Resource Planning for Island Networks

In an island network, where the main resources are local generation, the simplest form of resource planning criteria is, perhaps, the loss of the largest unit with another unit out on maintenance. As the number of units, and load, increase, the criteria may take the form of a percent reserve on peak demand. Probabilistic forms of the criteria would specify an allowable energy not served or maximum loss of load expectation, such as one day in ten years.

In an island network, with import capability via transmission links, the criteria could take similar forms:

  • Deterministic – loss of an import link while one unit out on maintenance
  • Semi-deterministic – percent reserve assuming full capacity on the import link
  • Probabilistic – representing the individual outage and derating probabilities of the local generators and import links in either an analytical process or Monte Carlo simulation.

Analytical methods are typically applied to a load duration curve without consideration to hourly load variation. The advantage of a Monte Carlo simulation method is that the chronological nature of load is retained, and non-traditional resource options are modeled explicitly, such as back-up power, demand management, network upgrades, changes in maintenance practices, changes in pricing policy, among others.

Deterministic and semi-deterministic criteria have the advantage of being easy to calculate, but may not adequately capture the reliability characteristics of the resources. A Monte Carlo model for an island network could be relatively simple to develop. The model can be used for both near and long-term planning, and may be developed as the load increases and resources change. The specific advantages of a Monte Carlo approach:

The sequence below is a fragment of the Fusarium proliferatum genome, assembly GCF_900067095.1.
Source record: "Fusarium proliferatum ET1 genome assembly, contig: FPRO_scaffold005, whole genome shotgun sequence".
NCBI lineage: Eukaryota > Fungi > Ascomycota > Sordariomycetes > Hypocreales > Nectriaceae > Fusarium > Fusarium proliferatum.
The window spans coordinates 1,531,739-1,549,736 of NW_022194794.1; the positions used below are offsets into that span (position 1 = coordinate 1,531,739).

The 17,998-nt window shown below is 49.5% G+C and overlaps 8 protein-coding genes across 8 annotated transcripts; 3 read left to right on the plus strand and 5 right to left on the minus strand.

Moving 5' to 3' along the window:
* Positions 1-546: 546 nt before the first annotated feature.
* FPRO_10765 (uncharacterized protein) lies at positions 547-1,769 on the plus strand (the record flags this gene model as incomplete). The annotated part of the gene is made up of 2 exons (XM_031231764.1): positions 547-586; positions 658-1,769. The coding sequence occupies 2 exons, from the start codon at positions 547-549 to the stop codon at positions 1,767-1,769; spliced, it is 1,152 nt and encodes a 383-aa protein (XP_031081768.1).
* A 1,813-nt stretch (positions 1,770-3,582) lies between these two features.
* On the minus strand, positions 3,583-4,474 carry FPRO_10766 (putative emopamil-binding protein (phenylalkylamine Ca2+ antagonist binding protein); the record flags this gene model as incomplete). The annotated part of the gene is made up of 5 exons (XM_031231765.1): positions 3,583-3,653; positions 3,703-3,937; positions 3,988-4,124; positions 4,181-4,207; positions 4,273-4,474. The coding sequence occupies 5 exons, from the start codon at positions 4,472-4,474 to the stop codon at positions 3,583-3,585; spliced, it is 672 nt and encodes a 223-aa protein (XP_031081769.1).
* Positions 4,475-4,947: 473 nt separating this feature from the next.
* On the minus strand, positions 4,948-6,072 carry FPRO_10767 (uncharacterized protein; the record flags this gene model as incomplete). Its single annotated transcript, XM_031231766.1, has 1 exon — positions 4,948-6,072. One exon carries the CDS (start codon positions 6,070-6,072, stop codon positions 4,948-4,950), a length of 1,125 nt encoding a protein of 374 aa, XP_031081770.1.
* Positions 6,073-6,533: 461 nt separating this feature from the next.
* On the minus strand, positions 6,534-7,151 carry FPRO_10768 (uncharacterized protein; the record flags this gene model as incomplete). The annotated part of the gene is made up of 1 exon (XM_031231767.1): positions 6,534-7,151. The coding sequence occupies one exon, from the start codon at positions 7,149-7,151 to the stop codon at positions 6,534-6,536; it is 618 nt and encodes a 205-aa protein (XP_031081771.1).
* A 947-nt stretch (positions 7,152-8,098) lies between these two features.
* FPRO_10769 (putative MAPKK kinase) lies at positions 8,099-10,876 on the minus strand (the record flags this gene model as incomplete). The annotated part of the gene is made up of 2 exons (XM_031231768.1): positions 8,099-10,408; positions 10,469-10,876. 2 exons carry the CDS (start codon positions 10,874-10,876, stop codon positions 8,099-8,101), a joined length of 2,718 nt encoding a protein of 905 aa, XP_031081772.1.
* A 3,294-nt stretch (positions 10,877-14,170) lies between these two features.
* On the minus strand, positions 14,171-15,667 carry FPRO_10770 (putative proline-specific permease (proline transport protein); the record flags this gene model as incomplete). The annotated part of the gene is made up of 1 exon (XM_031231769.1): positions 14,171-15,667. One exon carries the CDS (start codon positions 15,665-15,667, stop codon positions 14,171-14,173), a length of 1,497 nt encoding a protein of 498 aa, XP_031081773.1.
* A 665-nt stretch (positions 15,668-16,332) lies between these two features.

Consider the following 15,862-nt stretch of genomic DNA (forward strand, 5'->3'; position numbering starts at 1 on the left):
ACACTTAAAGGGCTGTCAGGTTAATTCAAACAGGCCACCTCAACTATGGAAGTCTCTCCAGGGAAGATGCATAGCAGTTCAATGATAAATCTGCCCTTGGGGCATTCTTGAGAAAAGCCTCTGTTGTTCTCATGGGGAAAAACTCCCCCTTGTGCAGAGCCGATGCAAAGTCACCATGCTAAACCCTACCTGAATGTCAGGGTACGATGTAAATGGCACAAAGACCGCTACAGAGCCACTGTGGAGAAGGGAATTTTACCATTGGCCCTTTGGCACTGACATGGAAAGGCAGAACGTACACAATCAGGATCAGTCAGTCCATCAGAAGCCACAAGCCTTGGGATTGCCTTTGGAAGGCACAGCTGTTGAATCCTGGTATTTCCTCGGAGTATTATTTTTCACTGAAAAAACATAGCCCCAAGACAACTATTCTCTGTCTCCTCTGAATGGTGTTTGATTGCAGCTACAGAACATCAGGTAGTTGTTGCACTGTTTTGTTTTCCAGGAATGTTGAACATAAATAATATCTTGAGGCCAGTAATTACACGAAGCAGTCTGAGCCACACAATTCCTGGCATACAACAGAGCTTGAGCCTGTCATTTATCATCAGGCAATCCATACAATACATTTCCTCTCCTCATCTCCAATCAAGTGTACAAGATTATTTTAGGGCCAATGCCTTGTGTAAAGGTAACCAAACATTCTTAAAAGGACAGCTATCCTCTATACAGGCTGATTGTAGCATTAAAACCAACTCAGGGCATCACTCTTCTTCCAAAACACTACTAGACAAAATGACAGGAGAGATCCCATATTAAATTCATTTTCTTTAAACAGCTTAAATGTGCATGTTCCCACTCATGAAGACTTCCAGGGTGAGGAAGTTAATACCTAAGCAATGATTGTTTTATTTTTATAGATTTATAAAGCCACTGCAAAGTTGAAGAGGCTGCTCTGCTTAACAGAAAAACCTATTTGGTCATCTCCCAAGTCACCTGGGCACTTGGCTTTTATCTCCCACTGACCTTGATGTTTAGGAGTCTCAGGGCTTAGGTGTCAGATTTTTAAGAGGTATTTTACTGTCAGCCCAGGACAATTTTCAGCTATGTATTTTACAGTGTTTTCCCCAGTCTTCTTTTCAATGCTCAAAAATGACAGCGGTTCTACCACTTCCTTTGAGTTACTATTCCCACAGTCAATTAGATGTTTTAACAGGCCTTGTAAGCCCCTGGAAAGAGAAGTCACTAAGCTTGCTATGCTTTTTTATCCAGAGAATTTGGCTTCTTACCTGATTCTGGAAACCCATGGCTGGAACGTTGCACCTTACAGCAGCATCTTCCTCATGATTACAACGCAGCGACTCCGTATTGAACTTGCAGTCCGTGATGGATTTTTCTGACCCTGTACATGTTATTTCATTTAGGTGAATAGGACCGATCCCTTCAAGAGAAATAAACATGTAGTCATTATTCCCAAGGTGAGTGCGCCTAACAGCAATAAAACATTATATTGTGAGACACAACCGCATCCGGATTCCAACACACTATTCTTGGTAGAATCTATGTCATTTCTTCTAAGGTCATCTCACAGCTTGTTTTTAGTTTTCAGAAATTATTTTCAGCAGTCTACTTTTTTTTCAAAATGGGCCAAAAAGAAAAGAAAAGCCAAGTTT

• Assess the composite reliability of local generation resource and imports
  • Calculate cost of unserved energy for various resource options
  • Capture the resource benefits of load control methods such as under-frequency load shedding or demand limitations
  • Handle different capacities on the interconnections reflecting changing operating conditions in the main grid
  • Handle switching of connectors to transfer resources and/or load
  • Handle backup power supply

One could further generalize the above to an urban area with limited access to outside resources, as for example, the city of San Francisco.  The same type of resource evaluation can be conducted without loss of accuracy.  In the same manner, an urban center such as Boston, Chicago or New York City, which has a large native load, with controlled links to external resources, may be analyzed in a similar fashion.

As power networks approach the type of zonal islanding that are implied by deregulation, the techniques described in this article become more applicable.